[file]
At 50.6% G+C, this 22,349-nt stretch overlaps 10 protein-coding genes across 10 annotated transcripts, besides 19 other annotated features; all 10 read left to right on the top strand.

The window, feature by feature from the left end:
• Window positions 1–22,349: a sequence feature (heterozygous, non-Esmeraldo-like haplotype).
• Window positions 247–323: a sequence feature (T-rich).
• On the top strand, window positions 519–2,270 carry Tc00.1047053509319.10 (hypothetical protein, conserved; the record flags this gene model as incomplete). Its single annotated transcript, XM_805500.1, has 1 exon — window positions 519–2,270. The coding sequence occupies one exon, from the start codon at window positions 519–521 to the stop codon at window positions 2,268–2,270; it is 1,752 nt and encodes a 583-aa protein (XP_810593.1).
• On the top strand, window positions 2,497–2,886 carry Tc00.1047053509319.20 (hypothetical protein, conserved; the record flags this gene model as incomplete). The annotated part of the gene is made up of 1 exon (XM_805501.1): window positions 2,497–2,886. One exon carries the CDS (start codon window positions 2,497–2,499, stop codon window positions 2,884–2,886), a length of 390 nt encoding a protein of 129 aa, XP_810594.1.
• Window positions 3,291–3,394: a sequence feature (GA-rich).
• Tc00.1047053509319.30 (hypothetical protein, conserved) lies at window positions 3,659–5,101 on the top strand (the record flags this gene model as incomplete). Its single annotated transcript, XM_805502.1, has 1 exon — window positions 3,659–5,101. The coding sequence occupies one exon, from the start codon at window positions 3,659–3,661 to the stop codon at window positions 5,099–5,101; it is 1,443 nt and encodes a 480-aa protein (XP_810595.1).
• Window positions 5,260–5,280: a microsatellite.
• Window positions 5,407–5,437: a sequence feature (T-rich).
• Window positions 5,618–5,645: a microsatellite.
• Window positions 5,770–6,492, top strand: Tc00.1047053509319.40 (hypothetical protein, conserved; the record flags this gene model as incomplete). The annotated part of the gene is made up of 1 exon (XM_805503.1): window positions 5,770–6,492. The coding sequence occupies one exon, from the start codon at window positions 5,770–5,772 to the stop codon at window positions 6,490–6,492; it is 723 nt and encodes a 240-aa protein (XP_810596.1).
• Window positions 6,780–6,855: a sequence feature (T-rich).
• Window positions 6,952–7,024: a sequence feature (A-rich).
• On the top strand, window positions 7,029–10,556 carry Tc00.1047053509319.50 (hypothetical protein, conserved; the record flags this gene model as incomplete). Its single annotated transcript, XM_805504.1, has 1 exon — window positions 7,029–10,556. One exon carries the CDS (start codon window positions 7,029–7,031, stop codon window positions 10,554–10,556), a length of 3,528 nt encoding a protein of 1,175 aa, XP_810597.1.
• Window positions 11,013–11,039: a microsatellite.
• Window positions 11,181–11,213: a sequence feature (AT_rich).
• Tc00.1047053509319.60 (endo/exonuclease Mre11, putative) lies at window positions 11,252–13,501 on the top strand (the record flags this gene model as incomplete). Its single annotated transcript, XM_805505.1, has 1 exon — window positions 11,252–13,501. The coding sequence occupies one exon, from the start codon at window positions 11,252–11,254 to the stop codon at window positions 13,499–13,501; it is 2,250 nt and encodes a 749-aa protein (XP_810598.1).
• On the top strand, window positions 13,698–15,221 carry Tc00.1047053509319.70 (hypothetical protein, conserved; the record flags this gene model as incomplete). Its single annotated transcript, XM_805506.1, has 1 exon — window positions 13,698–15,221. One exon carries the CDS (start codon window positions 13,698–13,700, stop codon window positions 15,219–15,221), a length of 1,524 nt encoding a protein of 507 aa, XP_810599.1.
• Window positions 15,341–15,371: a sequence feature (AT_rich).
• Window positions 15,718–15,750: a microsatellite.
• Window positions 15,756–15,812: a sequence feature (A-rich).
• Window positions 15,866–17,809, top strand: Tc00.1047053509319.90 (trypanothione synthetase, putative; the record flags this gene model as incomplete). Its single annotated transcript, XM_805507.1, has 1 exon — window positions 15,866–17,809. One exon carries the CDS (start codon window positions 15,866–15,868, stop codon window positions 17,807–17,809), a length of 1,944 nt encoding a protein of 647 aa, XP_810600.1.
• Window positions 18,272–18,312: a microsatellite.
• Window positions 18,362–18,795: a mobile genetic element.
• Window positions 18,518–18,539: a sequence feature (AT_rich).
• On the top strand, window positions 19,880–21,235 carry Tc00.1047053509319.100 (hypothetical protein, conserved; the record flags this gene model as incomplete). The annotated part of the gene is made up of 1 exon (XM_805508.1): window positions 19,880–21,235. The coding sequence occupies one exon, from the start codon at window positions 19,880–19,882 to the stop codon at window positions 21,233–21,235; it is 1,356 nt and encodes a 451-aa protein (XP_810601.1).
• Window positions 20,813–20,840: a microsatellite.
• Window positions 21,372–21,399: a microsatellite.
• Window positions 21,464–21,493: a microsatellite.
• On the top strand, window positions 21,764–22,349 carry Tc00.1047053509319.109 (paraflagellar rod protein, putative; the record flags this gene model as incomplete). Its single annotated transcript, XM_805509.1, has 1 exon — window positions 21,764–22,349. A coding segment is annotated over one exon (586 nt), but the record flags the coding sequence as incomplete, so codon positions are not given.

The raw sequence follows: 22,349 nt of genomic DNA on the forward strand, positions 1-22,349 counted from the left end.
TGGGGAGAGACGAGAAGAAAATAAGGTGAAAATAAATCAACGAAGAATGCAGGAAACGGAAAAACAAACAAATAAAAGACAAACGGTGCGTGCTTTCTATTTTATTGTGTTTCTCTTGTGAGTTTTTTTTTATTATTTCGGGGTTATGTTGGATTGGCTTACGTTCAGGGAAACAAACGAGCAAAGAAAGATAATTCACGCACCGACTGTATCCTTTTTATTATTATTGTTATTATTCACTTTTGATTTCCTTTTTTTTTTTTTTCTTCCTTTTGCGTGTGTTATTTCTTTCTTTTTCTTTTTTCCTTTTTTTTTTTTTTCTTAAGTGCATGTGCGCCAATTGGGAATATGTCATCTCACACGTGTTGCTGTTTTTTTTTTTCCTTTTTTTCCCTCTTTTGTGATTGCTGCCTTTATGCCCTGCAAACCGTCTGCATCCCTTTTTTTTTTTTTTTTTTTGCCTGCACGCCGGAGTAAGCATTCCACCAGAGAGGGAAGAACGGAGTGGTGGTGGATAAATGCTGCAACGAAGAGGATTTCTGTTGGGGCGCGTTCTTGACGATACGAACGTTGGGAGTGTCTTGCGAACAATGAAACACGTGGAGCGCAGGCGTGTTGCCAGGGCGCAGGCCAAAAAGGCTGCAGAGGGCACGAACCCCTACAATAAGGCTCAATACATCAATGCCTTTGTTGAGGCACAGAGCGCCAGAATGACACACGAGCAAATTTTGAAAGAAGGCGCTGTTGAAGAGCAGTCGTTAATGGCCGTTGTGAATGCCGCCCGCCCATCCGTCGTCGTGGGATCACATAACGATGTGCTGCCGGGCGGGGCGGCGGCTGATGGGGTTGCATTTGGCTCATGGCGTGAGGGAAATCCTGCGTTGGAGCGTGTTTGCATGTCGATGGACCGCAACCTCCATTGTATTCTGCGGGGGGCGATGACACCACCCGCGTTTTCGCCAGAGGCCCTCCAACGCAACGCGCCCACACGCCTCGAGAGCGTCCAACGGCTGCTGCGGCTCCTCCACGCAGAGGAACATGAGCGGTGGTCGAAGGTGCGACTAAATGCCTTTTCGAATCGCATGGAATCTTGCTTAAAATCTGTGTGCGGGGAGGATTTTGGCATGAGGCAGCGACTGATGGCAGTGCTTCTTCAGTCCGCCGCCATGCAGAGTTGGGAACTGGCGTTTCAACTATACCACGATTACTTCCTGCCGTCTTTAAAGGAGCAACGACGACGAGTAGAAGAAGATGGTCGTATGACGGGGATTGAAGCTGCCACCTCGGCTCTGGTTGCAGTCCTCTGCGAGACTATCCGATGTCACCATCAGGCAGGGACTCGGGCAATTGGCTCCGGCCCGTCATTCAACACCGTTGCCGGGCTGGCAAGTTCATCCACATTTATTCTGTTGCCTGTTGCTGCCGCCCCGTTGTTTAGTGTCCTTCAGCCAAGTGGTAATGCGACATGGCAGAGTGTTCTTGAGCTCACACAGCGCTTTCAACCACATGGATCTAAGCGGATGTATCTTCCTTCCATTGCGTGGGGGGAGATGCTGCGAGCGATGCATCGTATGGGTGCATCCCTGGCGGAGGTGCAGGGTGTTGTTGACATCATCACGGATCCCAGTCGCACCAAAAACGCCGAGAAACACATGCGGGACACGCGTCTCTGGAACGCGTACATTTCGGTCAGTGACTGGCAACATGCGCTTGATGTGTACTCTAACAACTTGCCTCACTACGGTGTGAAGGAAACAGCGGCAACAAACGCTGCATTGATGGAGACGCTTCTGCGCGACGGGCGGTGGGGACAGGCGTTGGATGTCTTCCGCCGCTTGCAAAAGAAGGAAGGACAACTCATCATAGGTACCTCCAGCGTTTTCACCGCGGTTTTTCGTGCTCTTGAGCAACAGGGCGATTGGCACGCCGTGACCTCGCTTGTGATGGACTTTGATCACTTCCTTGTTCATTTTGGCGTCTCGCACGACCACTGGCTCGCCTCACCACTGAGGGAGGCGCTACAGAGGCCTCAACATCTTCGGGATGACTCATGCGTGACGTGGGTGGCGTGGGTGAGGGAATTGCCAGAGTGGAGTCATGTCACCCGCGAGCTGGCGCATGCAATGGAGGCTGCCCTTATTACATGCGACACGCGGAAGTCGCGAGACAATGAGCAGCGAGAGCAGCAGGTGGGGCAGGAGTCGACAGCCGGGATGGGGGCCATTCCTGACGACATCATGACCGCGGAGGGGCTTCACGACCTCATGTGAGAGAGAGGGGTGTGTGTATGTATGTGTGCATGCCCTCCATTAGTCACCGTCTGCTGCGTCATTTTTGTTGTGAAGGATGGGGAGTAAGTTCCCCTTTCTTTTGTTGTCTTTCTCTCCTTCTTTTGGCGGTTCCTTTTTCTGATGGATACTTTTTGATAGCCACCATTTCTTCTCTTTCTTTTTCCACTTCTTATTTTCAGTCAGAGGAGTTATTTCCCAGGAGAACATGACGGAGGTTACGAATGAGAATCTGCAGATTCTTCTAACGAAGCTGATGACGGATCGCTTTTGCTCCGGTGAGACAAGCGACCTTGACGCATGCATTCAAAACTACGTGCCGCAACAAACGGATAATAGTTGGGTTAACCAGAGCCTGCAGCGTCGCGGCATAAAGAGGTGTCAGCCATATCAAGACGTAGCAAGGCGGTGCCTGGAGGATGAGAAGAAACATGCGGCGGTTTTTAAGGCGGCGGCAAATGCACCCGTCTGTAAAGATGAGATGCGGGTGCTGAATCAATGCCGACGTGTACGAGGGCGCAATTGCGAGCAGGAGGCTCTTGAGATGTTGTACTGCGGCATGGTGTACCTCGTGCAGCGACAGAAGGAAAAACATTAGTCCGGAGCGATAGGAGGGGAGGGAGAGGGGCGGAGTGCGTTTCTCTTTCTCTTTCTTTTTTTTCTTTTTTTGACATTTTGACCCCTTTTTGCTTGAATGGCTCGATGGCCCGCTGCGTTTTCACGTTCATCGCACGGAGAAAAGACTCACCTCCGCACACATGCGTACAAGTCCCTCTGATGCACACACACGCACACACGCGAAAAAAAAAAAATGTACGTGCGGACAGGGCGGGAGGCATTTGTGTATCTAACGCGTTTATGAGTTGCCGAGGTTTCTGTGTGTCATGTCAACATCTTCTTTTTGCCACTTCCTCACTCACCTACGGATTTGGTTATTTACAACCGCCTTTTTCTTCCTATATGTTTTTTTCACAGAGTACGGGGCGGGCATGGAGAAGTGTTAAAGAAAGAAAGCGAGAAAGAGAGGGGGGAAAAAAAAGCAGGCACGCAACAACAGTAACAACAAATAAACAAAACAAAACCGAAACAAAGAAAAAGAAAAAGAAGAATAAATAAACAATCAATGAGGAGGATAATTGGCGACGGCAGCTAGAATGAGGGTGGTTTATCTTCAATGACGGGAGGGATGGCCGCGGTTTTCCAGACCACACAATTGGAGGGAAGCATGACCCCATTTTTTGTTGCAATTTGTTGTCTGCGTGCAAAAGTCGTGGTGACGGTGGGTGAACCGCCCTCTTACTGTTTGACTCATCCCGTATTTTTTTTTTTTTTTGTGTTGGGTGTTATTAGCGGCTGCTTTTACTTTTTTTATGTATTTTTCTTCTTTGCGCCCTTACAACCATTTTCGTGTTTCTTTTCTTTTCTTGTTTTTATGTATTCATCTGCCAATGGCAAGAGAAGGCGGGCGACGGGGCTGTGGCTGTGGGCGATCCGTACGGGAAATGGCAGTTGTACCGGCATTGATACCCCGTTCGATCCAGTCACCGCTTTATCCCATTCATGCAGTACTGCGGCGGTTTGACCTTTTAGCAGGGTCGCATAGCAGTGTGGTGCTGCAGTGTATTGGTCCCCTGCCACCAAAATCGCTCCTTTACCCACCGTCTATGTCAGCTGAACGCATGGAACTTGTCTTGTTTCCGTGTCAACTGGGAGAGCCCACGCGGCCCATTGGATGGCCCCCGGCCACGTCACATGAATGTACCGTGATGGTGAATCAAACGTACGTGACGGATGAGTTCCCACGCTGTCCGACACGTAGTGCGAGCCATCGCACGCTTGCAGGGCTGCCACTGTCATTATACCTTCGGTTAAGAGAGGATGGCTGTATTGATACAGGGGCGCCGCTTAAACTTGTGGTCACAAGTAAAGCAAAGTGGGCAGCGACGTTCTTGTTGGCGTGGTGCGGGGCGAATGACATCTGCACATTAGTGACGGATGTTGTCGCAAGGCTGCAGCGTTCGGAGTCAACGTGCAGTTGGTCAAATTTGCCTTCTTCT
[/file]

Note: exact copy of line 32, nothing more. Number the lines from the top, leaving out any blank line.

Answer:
The raw sequence follows: 22,349 nt of genomic DNA on the forward strand, positions 1-22,349 counted from the left end.